Richard L. Evans wrote:

Young people often ask: “Why do parents worry so much, and watch so closely, and repeat so often the same precautions? We are able to take care of ourselves. Why don’t they leave us alone and let us learn in our own way?” In short, it seems young people want to know why parents must act like parents!

The fact is that there is no acceptable way for parents to free themselves from parental responsibility. They have no choice if they do their duty before the law, before society, before God. They must counsel, they must caution; they must be concerned; they must pass on to their children the benefit of their own experiences and others. In other words, they must act like parents—or be derelict in their duty.

This brings to mind the poignant comment of a girl who heard her companions complaining of their parents—complaining of being counseled and cautioned, of being asked where they were going, who they were going with, and of being told at what hour they should be in—to all of which she said: “You should be grateful to have someone think enough of you to care where you’re going and when you will be back. My parents don’t seem to care.” That sobered those who had joined in the general complaining.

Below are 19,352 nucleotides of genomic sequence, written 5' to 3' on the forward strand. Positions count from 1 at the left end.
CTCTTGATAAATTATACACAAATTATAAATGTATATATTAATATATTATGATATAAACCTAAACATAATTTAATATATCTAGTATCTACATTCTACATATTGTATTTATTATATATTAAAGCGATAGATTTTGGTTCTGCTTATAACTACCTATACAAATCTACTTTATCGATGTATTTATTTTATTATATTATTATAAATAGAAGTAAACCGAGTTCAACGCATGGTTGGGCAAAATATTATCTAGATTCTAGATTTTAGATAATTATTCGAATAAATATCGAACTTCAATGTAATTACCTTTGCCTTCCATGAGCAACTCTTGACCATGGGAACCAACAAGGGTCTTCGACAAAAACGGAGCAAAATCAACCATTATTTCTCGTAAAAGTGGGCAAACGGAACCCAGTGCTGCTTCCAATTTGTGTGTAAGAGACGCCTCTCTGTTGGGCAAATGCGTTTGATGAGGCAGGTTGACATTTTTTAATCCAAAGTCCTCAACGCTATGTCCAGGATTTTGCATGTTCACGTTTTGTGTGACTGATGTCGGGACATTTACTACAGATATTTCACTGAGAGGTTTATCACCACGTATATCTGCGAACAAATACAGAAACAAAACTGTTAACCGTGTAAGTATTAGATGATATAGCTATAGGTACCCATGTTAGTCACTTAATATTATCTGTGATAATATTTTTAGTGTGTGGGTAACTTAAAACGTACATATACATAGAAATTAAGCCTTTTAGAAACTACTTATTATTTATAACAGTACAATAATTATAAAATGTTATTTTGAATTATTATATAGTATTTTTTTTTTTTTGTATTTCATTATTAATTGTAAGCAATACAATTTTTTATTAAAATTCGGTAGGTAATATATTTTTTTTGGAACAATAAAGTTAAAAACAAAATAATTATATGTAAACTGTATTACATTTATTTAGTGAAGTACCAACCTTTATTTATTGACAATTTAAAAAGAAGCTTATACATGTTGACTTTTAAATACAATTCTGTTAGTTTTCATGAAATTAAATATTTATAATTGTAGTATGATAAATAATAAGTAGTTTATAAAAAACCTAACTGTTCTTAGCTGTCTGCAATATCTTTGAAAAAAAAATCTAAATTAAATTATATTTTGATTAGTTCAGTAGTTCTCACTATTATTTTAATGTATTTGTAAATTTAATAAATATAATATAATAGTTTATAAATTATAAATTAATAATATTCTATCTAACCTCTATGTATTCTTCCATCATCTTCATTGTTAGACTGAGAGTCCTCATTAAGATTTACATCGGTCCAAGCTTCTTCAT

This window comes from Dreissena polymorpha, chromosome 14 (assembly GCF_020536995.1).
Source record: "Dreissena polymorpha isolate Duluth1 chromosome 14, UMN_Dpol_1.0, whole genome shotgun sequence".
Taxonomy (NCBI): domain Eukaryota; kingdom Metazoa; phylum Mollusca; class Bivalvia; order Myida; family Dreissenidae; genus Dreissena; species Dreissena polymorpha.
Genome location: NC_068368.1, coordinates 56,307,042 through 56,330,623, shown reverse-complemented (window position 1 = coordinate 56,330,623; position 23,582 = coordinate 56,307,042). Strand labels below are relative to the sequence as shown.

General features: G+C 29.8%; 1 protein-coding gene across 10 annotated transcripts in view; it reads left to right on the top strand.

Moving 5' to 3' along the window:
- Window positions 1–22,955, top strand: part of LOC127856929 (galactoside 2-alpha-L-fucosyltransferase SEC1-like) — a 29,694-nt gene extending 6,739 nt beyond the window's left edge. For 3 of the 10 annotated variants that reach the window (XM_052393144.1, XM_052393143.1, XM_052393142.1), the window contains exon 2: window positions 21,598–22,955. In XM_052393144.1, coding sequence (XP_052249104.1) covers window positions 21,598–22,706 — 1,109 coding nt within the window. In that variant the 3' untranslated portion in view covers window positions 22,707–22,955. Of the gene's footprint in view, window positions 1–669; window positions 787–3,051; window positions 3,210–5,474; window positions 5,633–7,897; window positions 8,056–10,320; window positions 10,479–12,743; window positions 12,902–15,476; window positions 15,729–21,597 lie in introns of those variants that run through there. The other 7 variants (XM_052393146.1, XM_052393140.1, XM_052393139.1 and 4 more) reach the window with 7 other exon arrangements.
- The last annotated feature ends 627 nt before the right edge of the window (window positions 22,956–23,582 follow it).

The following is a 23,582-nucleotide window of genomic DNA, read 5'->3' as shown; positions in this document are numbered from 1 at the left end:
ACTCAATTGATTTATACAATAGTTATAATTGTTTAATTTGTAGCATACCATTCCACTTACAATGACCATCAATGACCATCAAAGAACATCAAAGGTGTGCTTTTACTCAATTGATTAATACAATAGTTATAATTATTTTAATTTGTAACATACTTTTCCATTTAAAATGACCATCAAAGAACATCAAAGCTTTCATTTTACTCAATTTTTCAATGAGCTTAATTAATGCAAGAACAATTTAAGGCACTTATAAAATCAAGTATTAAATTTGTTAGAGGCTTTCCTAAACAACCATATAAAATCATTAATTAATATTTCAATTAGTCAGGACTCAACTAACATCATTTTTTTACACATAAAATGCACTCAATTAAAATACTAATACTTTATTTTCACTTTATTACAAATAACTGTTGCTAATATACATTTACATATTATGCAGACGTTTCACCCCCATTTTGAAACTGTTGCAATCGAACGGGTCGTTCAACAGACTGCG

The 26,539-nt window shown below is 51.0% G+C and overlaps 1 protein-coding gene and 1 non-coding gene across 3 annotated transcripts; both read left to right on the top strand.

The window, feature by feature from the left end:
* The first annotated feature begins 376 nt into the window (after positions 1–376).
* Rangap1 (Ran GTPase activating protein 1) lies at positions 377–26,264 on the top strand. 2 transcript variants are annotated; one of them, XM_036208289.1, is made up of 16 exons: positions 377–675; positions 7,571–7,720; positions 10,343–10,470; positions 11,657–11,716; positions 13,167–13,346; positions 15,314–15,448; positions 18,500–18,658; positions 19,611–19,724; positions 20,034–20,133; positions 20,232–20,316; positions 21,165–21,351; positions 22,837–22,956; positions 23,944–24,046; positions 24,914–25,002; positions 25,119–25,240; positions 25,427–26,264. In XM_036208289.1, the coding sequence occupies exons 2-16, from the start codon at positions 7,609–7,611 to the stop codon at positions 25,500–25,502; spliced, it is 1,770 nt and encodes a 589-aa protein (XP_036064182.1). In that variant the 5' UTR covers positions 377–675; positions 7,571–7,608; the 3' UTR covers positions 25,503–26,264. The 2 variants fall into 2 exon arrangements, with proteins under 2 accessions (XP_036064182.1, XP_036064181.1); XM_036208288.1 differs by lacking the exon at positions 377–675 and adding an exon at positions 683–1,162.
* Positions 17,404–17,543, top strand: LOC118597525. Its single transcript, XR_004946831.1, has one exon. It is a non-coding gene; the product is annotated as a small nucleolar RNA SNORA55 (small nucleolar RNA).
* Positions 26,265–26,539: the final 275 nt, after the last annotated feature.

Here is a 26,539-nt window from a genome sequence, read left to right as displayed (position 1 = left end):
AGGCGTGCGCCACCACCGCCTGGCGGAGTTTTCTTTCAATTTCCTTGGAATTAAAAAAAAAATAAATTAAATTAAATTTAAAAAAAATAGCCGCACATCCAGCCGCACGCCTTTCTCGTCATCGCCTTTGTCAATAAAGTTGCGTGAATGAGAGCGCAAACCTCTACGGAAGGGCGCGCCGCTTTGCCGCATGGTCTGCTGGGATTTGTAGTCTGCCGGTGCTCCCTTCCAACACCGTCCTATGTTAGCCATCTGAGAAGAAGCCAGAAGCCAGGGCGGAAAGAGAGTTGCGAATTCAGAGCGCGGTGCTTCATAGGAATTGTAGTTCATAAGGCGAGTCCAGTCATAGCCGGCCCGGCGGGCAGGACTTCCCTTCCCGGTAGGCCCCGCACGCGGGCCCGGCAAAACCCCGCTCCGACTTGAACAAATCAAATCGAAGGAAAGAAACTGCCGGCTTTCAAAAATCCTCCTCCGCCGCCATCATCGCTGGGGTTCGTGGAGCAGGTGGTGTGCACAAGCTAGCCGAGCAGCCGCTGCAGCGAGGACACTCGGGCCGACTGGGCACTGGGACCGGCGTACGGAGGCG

Parents may send their children to school or into other supervised activities, and be physically free of them for a few hours, or even for many months—but still the primary responsibility for children must rest upon parents. Some parents will do their work better than others, some with more understanding, some with less irritation, some seemingly with less obvious intrusion. Some teaching might seem tiresome; some at times might even seem unessential—but parents must play the part of parents and children must recognize the part that parents must play, and be willing to listen and learn. So far as parents and children are concerned, there is no honorable way by which they can free themselves from their continuing obligations to one another. ~Richard L. Evans, From the Crossroads (New York, N.Y.:Harper Brothers Publishers, 1955), 113

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